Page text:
I doubt the day will ever come when a member of an older generation fails to find fault with a member of a younger generation.
These days, nothing seems to irritate some older friends of mine more than the constant use of cell phones. They wonder if young people believe their fingers will fall off if they're not in constant motion.
I always remind them that their parents probably felt the same way about young people's ears when portable radios with headphones came on the scene.
What they find most annoying is that so many younger people are convinced that everyone in America has a computer. Those in charge of businesses are equally guilty, but in real life, this is simply not true.
We all know individuals who do not own or use computers. And while it's true that many more people have cell phones, that does not include everyone.
Some insist on keeping their lives as simple as possible by avoiding technology. Yet, life ultimately seems to wear most folks down to the point where they fall in line and begin to follow the practices of the majority.
What makes life complicated is that most big businesses and corporations tend to follow the trends set by young people.
That's of course because young people tend to buy more stuff and consequently make up the largest segment of the consumer base. I would venture to guess that most people who support social networks and matchmaking websites are less than 50 years old.
At one time or other, every generation adjusts to the fact that their world has been overtaken by a new generation, with new ideas and new patterns of behavior.
Looking at it rationally, we all realize that's the way it should be. Not much progress would be made if we continued to repeat the ideas and behaviors of past generations.
Whenever I think about generational progress, I can't help but look back at two decades in American history that I find particularly stunning.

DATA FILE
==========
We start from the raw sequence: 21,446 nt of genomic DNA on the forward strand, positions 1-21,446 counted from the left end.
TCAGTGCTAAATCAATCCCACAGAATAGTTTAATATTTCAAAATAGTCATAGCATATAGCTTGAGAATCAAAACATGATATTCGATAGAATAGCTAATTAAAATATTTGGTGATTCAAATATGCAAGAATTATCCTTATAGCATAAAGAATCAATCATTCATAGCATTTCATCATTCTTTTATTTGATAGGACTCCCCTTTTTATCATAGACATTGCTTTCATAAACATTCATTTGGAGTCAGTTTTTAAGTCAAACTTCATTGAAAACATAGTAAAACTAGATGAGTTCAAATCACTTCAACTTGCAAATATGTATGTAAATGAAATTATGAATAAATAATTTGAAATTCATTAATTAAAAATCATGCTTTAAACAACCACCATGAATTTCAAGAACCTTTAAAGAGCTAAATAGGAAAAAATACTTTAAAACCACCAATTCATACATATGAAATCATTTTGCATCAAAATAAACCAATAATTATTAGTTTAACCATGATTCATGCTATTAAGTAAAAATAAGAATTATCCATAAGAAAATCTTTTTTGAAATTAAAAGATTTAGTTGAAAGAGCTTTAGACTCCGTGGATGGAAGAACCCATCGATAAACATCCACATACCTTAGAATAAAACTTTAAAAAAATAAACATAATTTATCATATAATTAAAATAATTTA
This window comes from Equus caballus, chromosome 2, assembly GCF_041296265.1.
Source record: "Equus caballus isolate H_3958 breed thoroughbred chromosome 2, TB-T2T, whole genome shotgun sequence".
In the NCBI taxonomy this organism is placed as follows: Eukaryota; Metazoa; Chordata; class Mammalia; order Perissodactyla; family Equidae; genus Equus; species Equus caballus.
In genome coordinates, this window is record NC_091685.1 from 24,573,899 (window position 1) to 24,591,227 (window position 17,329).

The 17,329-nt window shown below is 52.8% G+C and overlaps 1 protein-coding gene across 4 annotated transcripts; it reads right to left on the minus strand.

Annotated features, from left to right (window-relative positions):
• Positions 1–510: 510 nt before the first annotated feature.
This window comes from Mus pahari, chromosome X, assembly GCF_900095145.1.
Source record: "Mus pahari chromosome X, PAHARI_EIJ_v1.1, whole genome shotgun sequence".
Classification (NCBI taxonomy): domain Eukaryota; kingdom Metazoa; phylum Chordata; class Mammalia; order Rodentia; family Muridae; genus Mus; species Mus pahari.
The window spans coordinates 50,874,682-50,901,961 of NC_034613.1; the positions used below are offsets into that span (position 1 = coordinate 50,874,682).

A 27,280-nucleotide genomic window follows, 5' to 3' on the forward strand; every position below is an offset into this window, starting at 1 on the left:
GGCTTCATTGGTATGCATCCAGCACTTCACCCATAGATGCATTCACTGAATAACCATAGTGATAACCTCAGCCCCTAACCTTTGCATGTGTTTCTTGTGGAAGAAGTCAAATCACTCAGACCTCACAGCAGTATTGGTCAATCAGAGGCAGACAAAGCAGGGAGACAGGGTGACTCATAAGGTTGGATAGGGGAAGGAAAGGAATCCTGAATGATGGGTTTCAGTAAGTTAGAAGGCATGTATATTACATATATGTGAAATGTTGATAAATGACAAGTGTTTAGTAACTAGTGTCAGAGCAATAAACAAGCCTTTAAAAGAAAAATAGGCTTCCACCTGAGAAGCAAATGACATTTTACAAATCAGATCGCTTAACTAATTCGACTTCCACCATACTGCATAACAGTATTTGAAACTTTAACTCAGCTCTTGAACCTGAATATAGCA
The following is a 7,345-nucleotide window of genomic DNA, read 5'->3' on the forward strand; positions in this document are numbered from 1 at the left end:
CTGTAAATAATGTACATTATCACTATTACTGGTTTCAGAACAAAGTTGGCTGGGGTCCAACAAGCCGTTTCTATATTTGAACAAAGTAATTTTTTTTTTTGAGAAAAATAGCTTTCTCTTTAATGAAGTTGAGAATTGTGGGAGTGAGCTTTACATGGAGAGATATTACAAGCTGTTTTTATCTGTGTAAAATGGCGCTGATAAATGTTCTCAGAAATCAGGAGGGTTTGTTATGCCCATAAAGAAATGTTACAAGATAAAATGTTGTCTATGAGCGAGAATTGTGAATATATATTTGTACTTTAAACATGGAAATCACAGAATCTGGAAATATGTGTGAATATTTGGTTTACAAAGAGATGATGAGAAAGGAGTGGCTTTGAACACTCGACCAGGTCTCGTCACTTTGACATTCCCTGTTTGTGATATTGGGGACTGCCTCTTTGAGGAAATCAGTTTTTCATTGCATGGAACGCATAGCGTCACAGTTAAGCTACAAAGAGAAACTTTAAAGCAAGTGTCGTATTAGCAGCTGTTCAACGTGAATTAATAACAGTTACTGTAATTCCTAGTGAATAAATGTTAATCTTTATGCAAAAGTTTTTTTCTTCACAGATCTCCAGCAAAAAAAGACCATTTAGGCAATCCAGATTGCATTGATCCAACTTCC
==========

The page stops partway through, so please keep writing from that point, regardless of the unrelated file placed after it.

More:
Between 1886 and 1906, Alexander Bell invented the telephone, Thomas Edison invented the usable light bulb, the first skyscraper was built in Chicago, the Wright brothers completed their first flight and the first automobile was driven on the streets of Detroit.
I imagine Americans' heads were spinning around on their necks almost every week. And I am sure the younger generations during those years were just as precocious as every generation since.
There are a lot of things not to like about the computer age — video games being among them. And I certainly wish people wouldn't talk or text on cell phones when they are driving.
To get over the irritation, I just have to consider the progress made every day in medical science that allows us to live longer, healthier lives. In my family, progress in the treatment of glaucoma has made a tremendous difference in the way we are able to live.
I realize that many people keep in touch with their family and friends on Facebook. Frankly, visits with those near and dear to me require more than a quick read on the computer. Seeing their faces and hearing their voices are important for me to understand how they really feel.
Technological advances are important in their own way. But some things still require a human touch.